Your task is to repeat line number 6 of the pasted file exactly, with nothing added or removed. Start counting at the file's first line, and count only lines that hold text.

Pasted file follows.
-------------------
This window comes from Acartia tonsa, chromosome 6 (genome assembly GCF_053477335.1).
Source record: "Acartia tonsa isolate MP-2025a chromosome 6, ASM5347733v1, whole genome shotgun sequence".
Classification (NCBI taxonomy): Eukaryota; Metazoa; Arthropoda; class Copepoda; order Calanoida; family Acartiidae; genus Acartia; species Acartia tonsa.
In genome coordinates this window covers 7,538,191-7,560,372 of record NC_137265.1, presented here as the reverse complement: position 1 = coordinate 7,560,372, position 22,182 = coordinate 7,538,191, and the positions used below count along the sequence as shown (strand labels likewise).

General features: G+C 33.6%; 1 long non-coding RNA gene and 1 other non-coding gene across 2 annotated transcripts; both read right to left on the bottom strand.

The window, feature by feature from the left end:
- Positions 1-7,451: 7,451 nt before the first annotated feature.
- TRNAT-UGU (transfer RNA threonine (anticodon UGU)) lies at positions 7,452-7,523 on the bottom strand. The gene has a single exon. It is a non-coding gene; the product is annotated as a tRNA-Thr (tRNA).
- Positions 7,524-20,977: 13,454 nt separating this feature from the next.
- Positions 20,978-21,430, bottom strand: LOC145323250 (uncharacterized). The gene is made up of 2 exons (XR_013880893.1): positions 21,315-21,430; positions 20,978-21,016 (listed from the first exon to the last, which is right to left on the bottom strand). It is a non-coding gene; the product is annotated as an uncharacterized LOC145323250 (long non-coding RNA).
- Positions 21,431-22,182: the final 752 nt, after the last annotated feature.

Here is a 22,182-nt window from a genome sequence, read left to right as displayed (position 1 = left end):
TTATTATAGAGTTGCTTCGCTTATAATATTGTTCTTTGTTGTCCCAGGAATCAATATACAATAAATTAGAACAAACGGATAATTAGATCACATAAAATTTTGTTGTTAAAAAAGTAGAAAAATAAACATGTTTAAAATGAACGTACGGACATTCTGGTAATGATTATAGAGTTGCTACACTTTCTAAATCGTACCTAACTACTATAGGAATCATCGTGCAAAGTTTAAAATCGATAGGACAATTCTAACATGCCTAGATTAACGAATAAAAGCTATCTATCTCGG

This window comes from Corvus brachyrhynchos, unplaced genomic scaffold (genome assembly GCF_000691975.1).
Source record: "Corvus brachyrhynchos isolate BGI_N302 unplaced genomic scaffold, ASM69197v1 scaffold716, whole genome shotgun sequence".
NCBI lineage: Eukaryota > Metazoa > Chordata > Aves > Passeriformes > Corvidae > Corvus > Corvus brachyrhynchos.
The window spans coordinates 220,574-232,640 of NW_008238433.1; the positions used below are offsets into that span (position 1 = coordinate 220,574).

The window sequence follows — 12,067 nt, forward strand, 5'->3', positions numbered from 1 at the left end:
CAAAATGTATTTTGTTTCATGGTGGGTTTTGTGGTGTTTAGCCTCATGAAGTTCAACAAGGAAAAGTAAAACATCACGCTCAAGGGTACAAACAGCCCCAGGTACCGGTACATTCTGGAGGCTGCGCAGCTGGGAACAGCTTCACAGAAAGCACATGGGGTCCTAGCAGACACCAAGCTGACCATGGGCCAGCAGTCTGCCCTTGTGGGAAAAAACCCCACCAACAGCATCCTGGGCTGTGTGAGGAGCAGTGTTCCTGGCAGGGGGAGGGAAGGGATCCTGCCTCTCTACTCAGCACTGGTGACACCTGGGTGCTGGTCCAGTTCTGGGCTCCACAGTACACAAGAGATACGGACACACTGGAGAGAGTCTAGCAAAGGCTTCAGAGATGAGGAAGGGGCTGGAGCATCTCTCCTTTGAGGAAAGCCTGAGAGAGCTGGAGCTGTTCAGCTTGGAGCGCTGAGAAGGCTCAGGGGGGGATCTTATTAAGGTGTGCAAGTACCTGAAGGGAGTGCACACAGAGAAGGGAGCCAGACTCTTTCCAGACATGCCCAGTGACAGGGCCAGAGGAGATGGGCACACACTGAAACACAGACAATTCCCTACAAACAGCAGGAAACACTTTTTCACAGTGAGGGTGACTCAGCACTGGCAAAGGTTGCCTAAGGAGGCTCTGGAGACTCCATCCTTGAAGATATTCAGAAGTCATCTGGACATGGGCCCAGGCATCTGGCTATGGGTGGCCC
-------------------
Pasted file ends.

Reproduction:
The window, feature by feature from the left end: